Wants to know the official public holidays in Armenia? Or what exactly are school holiday dates in Armenia?
A public holiday in Armenia is a holiday generally established by Armenian law makers and is typically a non working day during the year.
The public holidays in Armenia are generally days to celebrate an occasion, such as the anniversary of a historical event (eg: Independence day), or can be a religious celebration such as Christmas.
A comprehensive list of public holidays in Armenia with short description of respective holidays including Armenian festivals are listed on this website.
National Holidays in Armenia
Festivals in Armenia
Armenian Public Holidays
Armenian National Holidays
The Armenian National Day is a designated date on the 21 September (1991) to celebrate the Independence Day of Armenia.
Often this public holiday in Armenia is not called as National Day. In spite of this, the banks, schools in addition to other public buildings will be closed.
The 1st of January is celebrated as The New Year in Armenia to mark the beginning of a new calendar year.
May Day is another countrywide holiday in Armenia which is observed to commemorate the successes of the labour movement.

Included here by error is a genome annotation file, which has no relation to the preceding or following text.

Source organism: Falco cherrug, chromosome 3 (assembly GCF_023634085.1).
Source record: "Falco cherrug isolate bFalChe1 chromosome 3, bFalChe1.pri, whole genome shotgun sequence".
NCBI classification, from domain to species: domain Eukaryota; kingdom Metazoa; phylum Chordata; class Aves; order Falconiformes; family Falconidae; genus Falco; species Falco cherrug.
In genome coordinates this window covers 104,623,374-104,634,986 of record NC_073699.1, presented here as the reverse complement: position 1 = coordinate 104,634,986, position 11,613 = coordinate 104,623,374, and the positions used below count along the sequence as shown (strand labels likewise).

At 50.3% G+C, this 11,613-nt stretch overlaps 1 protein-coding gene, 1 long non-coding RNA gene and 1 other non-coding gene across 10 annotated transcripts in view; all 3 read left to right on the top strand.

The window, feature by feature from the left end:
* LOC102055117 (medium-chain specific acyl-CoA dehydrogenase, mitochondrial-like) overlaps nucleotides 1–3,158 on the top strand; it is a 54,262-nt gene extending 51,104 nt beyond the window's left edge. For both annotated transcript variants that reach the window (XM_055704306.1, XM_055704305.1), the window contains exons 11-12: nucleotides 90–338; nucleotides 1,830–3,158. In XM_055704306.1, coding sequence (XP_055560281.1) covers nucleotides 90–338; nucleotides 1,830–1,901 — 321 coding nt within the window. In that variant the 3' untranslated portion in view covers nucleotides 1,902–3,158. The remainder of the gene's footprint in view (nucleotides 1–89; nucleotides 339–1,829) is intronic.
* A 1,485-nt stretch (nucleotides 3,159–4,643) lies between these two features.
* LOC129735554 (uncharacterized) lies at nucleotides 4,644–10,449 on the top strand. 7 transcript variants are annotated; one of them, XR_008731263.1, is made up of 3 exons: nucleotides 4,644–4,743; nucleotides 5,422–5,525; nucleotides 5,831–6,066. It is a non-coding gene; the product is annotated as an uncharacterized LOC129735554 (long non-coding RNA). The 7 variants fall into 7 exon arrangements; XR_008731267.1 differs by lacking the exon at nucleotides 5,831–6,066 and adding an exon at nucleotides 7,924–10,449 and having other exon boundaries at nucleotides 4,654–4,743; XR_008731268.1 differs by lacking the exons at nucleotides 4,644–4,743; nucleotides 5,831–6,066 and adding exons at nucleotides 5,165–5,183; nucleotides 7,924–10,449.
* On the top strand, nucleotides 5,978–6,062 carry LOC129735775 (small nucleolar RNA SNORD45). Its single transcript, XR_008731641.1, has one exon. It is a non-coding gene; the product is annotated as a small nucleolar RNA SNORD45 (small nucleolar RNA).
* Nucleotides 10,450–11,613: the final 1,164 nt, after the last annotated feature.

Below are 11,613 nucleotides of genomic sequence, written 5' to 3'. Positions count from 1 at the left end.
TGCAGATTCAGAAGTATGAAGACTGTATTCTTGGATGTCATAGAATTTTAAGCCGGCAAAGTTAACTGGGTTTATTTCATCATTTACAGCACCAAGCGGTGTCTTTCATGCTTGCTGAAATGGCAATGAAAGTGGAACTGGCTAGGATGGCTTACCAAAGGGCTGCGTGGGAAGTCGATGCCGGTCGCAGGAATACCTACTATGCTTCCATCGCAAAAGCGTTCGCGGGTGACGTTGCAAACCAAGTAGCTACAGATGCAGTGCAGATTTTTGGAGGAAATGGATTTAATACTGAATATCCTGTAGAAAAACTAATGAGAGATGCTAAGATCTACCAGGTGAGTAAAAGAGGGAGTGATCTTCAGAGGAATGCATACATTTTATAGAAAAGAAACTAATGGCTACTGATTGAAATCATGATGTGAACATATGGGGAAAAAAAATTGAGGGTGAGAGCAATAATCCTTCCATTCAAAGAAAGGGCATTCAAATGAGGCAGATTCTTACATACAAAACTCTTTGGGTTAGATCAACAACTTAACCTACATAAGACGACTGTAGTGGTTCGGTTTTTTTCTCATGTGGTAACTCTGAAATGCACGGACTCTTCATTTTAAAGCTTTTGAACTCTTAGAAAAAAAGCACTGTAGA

Festivities In Armenia
Christmas Day is a public holiday in the majority of the nations around the world and observed on December 25 to commemorate the birth of Jesus.
The Orthodox Christian and Western-Roman Catholic patronal feast day or 'name day' are celebrated in each place's patron saint's day, in accordance with the Calendar of saints.
The most important holidays for Muslims in Armenia are Eid ul-Fitr. This is celebrated straight after the end of Ramadan and Eid al-Adha which is celebrated at the conclusion of the Hajj.
Diwali (Festival of Light) is among the biggest holidays observed by Hindus, Jains and Sikhs who reside in Armenia.
Jews who live in Armenia celebrate many festivals: the Passover (Spring Feasts of Pesach) and Shavuot,
the Rosh Hashanah (beginning of the Year), Yom Kippur (Day of Atonement), Sukkot (Tabernacles), and Shemini Atzeret (Eighth Day of Assembly).